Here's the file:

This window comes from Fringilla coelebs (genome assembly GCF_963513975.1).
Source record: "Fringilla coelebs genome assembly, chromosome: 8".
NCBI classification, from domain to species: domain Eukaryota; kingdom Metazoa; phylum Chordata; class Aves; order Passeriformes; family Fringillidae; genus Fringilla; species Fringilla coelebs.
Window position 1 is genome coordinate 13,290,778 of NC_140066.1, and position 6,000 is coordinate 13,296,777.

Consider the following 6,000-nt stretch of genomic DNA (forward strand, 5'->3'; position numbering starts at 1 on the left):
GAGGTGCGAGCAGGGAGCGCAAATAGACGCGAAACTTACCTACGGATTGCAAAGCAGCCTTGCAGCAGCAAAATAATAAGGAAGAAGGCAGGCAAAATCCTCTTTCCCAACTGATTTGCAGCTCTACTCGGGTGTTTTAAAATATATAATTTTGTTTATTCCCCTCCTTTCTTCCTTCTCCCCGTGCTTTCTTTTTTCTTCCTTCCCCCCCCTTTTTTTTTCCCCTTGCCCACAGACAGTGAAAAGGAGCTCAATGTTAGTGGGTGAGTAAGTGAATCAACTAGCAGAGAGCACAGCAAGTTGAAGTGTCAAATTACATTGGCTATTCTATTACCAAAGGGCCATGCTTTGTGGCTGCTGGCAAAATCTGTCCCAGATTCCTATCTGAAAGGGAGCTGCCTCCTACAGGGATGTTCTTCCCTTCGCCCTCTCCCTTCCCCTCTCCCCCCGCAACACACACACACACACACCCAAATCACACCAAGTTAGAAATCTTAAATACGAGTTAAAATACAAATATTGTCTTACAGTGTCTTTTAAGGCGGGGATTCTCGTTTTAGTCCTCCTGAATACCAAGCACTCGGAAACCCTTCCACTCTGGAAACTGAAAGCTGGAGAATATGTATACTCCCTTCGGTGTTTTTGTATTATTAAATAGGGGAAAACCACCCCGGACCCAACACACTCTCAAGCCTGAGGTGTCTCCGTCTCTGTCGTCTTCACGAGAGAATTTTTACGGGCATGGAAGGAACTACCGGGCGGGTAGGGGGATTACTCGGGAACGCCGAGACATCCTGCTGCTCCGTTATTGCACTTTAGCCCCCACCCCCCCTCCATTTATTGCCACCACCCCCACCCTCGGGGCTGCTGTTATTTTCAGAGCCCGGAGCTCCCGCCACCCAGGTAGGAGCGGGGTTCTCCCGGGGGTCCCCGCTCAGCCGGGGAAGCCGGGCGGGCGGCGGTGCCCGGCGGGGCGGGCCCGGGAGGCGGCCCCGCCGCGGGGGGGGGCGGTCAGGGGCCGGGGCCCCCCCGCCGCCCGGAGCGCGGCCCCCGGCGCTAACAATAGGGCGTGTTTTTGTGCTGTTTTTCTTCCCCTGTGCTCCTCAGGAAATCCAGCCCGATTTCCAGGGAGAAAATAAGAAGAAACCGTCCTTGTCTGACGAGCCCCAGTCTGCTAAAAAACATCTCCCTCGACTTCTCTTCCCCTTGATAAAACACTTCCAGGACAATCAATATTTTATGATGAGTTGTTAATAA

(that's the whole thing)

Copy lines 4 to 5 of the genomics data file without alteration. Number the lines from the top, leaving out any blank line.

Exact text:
Window position 1 is genome coordinate 13,290,778 of NC_140066.1, and position 6,000 is coordinate 13,296,777.

Consider the following 6,000-nt stretch of genomic DNA (forward strand, 5'->3'; position numbering starts at 1 on the left):